Hurricane Forecast, Coastal Preparedness Both Mild
National hurricane watchers predict the storm season that begins next week will be less active than normal, a lack of activity that appears to be reflected in coastal residents’ preparations.
The National Weather Service’s Climate Prediction Center on Thursday predicted a 75 percent chance that the season would be less active than normal, with only a 5 percent chance of a more active than average year.
The agency predicts a 70 percent chance of nine to 15 named storms during the 2010 season, including four to eight hurricanes. Of those, up to three are expected to be CAT 3 or above on the Saffir-Simpson scale.
Meanwhile, a Mason-Dixon poll released Thursday by the National Hurricane Survival Initiative shows residents of nine coastal states are collectively yawning in the face of potentially deadly storms. Less than five years after Florida had devastating back to back record seasons, one in three Florida residents say they have no family disaster plan or hurricane survival kit.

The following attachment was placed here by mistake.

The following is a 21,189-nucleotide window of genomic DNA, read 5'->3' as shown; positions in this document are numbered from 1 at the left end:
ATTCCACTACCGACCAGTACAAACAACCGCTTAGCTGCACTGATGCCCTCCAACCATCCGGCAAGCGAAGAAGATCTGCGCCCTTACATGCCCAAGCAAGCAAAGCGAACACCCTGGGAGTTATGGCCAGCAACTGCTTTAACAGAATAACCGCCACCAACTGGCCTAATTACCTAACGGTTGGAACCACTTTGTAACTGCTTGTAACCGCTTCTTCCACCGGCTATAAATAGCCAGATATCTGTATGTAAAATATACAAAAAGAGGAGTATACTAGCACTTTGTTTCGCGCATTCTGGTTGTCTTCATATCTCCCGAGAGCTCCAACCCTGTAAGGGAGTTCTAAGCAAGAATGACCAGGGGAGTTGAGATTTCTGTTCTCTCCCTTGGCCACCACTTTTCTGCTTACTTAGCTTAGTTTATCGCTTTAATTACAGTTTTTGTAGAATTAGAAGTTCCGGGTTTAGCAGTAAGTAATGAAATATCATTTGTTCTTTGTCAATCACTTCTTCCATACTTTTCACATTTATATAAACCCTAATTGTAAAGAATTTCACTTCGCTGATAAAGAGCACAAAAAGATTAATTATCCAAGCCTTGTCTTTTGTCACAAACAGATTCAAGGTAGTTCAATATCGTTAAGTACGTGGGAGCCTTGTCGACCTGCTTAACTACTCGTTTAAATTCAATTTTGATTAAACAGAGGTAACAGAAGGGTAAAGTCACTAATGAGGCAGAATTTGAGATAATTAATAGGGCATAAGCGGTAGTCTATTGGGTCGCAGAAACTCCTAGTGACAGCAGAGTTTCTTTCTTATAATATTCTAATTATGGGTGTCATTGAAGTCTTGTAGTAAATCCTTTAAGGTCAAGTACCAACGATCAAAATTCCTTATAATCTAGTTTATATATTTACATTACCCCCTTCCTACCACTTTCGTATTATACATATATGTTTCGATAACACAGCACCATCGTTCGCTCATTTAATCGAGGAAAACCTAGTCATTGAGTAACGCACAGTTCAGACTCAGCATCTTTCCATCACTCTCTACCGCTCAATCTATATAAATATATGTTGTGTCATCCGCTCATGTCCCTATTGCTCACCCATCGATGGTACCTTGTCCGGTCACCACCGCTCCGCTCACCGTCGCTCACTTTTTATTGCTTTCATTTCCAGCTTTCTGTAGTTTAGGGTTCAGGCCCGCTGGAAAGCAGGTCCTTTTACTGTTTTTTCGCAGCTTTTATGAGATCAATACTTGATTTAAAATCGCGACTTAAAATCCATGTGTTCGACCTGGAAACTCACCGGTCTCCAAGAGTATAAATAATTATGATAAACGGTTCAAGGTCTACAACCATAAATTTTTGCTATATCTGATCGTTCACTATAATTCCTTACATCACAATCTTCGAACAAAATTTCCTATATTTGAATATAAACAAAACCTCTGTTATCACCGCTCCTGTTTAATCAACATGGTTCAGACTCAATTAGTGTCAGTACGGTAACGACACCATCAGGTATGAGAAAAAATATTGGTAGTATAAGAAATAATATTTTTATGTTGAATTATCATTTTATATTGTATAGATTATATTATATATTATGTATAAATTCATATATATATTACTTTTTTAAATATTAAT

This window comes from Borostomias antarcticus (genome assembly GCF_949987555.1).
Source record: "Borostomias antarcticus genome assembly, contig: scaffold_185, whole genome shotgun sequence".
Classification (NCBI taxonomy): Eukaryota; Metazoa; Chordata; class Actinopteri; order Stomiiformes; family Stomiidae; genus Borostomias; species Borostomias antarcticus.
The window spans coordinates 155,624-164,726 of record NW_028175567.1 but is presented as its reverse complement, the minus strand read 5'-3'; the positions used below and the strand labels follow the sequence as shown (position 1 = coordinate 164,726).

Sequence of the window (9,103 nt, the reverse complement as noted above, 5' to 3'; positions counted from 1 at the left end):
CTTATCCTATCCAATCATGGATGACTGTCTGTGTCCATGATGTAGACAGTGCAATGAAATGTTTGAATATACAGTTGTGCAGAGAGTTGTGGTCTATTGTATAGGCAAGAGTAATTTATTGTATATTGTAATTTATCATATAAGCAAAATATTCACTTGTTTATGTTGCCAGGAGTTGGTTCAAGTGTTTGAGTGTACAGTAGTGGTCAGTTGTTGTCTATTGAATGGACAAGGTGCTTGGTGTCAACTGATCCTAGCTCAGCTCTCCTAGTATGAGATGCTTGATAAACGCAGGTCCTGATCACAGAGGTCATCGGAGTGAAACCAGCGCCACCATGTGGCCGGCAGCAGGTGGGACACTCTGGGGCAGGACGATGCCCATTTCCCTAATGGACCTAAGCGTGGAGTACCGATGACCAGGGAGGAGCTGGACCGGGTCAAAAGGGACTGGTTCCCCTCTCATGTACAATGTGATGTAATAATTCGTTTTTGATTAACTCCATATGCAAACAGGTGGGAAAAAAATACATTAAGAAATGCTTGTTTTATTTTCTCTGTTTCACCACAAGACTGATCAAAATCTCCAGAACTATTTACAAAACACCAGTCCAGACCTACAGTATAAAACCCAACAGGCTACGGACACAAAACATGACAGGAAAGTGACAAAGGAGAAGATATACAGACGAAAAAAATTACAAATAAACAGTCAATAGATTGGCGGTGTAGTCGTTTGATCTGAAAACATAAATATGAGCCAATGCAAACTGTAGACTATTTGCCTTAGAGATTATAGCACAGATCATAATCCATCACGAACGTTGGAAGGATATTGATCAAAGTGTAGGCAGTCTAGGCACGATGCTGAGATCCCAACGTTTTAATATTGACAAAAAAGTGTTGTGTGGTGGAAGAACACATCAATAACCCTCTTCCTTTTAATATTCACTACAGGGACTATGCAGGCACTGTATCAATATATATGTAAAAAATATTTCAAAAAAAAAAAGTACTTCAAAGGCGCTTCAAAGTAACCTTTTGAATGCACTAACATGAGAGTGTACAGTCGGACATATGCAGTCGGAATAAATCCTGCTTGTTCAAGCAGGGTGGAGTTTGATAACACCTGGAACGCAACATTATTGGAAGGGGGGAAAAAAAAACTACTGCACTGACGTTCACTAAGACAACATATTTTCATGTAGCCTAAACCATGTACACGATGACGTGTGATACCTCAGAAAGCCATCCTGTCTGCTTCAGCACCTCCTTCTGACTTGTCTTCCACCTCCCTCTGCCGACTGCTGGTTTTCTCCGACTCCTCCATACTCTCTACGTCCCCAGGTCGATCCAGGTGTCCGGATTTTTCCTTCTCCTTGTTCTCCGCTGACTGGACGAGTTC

More alarming, survey sponsors say, is the poll found 45 percent of Gulf state residents who live within 30 miles of the coast said they don’t feel vulnerable to a hurricane or related tornado or flooding. Nearly half don’t have a survival kit and 13 percent said they might not or would not evacuate even if ordered to leave,.
“The safety and security of Americans in hurricane-vulnerable states must be a top priority throughout this dangerous season, which is why I am urging all residents to prepare in advance for hurricane season,” Gov. Charlie Crist said in a statement. “The time to prepare for hurricane season is now, and every family, business, school and community should feel an urgency to get ready.”
The climate prediction center said factors pointing to a less active season include the decrease in the El Niño effect, which results from warming tropical waters in the Eastern Pacific.
“La Niña ( a cooling of those waters) is becoming increasingly likely, which further raises the chance of a below-normal season for the Eastern Pacific region,” said Gerry Bell, Ph.D., lead seasonal hurricane forecaster at NOAA’s Climate Prediction Center.